Think about where the word ‘brand’ came from. It was ‘branding’ cattle to mark a farmer’s ownership of them.
In time, people came to prefer some beef over others, and were then happy to pay a higher price for that perceived quality. If the taste remained good, or improved, that brand remained strong. There was an emotional connection and people were prepared to forgive one poor taste experience if it was followed by a great taste experience. But two or more bad experiences would soon see a cattle brand fall by the wayside. No amount of excuses could save it.
Apple, Vodafone, the Essendon Football Club and the ALP have all had falls from grace after long periods of goodwill, and some have come out the other side better than others. Each has key lessons on how marketers should manage their brands, particularly after big hits to their image.
In 2010, Apple had product issues around the iPhone 4. It was big but it was a one-off, and Apple enthusiasts quickly forgave them.
Vodafone then had problems with call dropouts – it was another one-off but it took time to sort out and overcome. Chief executive Bill Morrow rebuilt the network in a very transparent manner. No spin, just the facts, more ‘do’ than ‘say’. As a result, the brand is now poised to raise its head above the precipice to compete strongly once more.
Essendon Football Club has just endured a big hit to its brand. It would be well advised to look to its rugby league neighbours, Melbourne Storm, in how to ensure it remains a one-off so the brand can be forgiven and move on. Not only was there incredible leadership shown at the Melbourne Storm by the incoming chief executive, Ron Gauci, and the coach and captain in Craig Bellamy and Cameron Smith, but there was also an innate understanding of how to resurrect their brand.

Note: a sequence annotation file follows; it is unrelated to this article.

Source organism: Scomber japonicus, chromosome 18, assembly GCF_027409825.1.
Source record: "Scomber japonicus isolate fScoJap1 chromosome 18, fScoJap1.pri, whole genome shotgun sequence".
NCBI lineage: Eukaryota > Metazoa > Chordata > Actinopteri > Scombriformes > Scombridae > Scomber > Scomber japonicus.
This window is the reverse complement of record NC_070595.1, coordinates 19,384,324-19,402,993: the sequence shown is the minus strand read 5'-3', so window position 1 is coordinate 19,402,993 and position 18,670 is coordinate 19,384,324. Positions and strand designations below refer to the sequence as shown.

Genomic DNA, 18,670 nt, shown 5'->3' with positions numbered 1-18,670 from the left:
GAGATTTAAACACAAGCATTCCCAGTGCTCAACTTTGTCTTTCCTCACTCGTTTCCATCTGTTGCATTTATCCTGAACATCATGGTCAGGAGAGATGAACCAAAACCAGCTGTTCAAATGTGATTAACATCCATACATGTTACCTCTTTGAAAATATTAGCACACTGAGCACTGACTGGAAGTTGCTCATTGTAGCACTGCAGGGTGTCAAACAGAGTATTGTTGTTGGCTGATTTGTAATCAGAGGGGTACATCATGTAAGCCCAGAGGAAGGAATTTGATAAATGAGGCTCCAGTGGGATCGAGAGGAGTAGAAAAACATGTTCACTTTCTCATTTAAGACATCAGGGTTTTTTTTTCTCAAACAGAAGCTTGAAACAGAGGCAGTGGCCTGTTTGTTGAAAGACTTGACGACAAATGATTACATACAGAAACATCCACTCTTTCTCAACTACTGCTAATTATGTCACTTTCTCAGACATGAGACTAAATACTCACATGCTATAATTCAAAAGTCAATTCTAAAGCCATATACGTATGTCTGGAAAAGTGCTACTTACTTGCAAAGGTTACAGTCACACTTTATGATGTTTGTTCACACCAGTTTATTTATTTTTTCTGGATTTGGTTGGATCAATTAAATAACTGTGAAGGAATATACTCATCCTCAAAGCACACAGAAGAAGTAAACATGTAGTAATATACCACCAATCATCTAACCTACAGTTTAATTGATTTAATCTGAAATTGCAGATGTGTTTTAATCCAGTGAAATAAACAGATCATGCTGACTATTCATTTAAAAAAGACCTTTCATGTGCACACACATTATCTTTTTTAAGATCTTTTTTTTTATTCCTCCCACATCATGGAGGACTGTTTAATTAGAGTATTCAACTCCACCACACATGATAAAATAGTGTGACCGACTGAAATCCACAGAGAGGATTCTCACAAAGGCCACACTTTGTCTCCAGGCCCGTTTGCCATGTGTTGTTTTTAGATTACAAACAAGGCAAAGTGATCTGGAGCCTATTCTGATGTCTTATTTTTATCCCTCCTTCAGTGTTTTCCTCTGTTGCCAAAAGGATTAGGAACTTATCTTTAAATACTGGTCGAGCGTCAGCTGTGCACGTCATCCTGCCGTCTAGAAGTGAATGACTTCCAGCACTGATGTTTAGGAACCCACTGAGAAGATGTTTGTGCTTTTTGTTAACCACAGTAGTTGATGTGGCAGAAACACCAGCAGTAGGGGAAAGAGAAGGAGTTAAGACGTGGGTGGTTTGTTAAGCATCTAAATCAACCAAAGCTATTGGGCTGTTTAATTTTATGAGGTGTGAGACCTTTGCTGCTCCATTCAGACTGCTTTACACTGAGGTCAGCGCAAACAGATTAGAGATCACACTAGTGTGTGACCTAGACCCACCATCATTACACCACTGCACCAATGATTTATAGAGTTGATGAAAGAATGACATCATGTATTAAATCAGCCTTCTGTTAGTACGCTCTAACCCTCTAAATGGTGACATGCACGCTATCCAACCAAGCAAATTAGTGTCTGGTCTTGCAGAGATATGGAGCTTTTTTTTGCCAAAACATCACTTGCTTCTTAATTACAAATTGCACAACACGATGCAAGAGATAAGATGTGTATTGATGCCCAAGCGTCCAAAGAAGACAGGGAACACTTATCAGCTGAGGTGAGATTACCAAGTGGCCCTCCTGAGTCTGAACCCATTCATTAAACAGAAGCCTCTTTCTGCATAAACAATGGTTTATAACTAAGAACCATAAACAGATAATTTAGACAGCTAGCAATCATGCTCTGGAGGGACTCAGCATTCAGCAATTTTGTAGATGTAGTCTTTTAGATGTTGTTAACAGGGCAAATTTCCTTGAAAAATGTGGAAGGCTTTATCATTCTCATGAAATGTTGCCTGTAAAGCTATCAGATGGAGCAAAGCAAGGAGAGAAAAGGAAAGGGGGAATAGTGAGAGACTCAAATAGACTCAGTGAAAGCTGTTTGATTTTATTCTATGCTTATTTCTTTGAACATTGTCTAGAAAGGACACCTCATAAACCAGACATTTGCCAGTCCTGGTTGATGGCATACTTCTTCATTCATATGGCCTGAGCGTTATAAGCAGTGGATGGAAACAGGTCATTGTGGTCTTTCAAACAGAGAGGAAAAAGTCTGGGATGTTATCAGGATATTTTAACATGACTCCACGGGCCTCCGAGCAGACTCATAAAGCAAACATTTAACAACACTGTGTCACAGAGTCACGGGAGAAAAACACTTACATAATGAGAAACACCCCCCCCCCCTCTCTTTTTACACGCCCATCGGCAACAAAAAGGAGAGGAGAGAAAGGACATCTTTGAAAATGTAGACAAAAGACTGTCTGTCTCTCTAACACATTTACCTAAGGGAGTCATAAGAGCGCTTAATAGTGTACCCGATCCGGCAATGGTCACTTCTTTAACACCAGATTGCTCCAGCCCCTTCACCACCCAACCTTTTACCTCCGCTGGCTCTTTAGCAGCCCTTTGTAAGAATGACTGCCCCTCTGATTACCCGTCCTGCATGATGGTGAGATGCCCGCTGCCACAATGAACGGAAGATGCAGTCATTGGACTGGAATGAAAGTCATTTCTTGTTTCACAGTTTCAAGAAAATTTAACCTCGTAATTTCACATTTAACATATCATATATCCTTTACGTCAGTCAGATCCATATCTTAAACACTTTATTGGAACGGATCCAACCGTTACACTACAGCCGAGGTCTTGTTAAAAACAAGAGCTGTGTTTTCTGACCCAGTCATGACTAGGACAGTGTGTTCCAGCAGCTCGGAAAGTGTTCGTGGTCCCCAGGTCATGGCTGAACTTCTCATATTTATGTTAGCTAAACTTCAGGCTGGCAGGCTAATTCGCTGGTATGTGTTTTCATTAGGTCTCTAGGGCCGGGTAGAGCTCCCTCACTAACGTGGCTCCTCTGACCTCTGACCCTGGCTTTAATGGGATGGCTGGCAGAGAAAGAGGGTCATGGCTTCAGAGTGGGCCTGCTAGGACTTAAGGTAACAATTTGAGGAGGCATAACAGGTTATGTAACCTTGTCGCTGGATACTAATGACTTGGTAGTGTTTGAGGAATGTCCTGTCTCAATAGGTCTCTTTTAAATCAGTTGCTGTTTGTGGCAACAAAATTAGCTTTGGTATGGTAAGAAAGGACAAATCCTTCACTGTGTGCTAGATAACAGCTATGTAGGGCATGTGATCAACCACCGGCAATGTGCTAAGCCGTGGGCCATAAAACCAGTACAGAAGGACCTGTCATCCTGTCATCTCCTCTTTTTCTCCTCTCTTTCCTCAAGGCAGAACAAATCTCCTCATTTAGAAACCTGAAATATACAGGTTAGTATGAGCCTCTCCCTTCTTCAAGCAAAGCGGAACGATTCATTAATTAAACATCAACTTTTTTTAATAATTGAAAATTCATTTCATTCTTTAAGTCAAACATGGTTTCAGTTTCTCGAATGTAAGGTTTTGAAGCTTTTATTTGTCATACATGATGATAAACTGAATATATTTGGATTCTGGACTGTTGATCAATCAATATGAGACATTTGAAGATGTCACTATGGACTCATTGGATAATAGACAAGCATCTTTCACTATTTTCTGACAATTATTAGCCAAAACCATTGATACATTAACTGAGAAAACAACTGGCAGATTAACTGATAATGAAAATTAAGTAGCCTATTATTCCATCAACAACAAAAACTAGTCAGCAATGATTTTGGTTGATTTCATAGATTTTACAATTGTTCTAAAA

According to marketing guru David Aaker, brands are built on four dimensions. First, how different the brand is. For example, Vegemite is very different from other food brands. Second, how relevant a brand is to people. Louis Vuitton is relevant to only a small group of people, whereas Woolworths and Australia Post are relevant to everybody. Third is the perceived quality and popularity of a brand. Even if you’ve never driven a Holden, you have an opinion on how
good their cars are. Finally, how much people know and understand a brand. Most Australians know that Qantas has a white kangaroo on the tail and has a great safety record.
Melbourne Storm focused on the latter two dimensions – improving the quality of its brand and what people understood about the brand. The keynotes were transparency, honesty, leadership, a strong sense of community, and hard work both on and off the field. The team walked before they talked. They made sure the salary cap issue was a one-off. In turn the brand was restored in three years.
Six weeks after the federal election, the ALP brand has the burden of overcoming multiple poor experiences among the Australian population, such as the toxic relationship between Kevin Rudd and Julia Gillard and the poor execution of many of their policies. The party also needs to define why its brand is different and why it is relevant to the Australian people. It needs to earn its stripes again. It’s time – time to stop ‘saying’ and start ‘doing’.
Marketers would do well to heed the key principles of brands, in both good times and tough times. The cattle farmers of yesteryear had many things right. Their simple philosophy was to do the right thing by their brand and the rest would look after itself. They ‘walked the walk’ before they ‘talked the talk’. Even in today’s more complex world, marketers shouldn’t overthink how they manage their brands. Sticking to the core principles will serve them well.